the School of Engineering at Jönköping University in Sweden along with
the Department of Forestry and Wood Technology at Linnaeus University.
In sawmills, saw blades are subjected to great amounts of strain, including moisture in timber and blade sharpness, height, thickness and feed rates. These can cause saw blades to begin oscillating at their natural frequency, leading to increased heat caused by friction in the cutting kerf and imprecise cuts and scraps. CSM Heartbeat detects oscillations caused by overstrain by using sonic measurement through adapted measuring microphones, specialised measuring electronics and a software programme. It then sends a signal to the saw control, which then reduces the feed rate by approximately 30 per cent for 1-2 seconds. With CSM Heartbeat, unplanned production downtimes caused by saw-blade issues are reduced by 50 per cent, feed rates are increased by up to 35 per cent and saw blade thickness can be reduced by up to 30 per cent. Furthermore, exact times for changing saw blades can be predefined. Cutting equipment costs are thereby reduced by up to 60 per cent. All relevant measuring data are saved to industrial-suited PCs, and the monitoring data may be accessed at any time. Furthermore, the technology may be retrofitted to older plants.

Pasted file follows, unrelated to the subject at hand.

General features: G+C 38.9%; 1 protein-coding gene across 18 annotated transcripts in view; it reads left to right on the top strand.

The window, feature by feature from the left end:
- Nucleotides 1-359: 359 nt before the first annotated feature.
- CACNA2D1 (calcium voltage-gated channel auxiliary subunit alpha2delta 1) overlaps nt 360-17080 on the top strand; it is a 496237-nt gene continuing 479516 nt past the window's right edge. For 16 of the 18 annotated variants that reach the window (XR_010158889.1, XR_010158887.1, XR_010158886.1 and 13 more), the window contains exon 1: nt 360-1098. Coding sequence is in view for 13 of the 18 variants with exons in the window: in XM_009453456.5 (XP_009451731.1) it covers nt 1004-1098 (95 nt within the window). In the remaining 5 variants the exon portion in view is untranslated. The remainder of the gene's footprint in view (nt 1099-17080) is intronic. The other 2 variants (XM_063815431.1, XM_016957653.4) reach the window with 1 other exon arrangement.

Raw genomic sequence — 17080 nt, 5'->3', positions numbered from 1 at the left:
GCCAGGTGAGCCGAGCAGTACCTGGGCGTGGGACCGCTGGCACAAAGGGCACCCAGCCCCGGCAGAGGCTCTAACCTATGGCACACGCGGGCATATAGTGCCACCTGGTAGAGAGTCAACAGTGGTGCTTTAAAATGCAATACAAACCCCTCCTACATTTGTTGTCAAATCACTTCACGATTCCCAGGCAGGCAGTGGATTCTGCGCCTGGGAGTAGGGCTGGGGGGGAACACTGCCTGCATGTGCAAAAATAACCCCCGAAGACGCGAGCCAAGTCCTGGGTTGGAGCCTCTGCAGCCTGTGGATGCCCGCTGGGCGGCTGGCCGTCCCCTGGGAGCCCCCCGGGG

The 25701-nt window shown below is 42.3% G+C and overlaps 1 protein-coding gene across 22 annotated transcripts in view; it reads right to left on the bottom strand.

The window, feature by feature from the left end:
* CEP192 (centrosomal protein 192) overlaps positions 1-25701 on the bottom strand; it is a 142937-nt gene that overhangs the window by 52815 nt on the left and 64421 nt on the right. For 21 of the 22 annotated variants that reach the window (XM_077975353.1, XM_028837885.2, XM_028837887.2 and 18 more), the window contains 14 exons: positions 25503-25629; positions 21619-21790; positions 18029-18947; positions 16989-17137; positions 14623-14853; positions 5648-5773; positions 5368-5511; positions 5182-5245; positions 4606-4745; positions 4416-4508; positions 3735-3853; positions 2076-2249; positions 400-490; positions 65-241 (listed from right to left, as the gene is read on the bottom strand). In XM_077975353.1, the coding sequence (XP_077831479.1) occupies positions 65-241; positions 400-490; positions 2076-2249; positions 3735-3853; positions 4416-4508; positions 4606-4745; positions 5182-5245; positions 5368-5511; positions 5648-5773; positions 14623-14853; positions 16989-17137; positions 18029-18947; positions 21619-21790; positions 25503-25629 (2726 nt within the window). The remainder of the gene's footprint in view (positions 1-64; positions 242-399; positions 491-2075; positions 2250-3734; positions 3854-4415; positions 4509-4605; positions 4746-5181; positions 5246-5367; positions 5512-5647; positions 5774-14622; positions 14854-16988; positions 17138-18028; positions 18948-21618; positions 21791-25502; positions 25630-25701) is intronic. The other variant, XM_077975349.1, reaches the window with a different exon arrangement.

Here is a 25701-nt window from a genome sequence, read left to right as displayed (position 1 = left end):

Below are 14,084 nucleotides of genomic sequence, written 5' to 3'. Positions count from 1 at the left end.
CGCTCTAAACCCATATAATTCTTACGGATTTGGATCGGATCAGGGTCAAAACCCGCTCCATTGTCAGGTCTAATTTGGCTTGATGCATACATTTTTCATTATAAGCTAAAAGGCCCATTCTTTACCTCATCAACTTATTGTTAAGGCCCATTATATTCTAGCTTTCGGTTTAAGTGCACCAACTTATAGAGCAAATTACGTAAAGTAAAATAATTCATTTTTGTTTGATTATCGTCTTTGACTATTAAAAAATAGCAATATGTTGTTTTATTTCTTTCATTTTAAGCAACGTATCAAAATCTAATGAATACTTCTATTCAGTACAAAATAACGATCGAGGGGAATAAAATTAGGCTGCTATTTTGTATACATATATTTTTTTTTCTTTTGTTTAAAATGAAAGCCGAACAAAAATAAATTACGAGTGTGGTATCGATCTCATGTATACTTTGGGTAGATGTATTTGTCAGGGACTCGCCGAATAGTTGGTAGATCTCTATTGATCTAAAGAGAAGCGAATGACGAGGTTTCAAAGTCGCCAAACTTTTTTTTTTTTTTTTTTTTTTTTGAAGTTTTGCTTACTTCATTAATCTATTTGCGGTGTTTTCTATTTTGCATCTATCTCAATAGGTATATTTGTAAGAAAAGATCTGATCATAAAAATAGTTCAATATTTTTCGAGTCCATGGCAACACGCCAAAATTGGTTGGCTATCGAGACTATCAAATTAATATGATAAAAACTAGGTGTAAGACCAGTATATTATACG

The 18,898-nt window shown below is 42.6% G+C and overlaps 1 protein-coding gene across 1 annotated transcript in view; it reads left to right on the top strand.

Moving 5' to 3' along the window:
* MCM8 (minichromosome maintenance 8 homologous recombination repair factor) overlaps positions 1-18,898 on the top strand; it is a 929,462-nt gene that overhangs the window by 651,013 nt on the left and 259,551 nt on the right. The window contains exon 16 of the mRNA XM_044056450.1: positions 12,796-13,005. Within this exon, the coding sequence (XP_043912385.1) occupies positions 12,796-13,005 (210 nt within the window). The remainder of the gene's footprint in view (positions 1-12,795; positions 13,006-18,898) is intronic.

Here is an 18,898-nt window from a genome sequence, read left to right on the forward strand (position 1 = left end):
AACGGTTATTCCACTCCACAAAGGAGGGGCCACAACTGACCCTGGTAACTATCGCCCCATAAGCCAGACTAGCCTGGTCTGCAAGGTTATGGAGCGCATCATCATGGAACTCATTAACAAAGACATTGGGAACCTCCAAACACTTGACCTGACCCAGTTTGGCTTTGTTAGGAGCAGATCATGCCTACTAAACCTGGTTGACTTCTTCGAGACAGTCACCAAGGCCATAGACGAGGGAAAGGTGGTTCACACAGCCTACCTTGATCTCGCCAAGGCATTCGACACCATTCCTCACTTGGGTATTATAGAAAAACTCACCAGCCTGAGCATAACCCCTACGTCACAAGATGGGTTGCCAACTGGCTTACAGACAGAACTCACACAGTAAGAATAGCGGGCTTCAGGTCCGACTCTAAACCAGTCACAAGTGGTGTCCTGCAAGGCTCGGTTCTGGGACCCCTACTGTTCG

Calibrated Route Finder
Lorry drivers use GPS devices to find the best way to get from point A to point B. Typically that means the shortest or fastest route. For most people, that’s enough. But for drivers in the timber industry, such devices often suggest unsuitable routes— or do not find any at all. The Calibrated Route Finder provides alternatives for finding routes for lorries transporting timber and forest biomass. In such cases, the fastest route is not always the best, as distance, routing time, road quality, as well as stressful situations and road safety, are all significant factors. With this in mind, in Sweden, over 1500 “key routes“, have been defined hat take into account economical, social, ecological and traffic safety factors. Curvy roads and mountainous terrain are both avoided in the process. Over 100 companies, including every major Swedish timber firm, employ the Calibrated Route Finder; current market penetration is at 60 percent. Essential to its success is that all stakeholders across the value chain view the system as fair, standardised and transparent. The Calibrated Road Finder was developed by Mikael Rönnqvist, at the Skogforsk Forestry Research Institute of Sweden, currently at Université Laval, Quebec.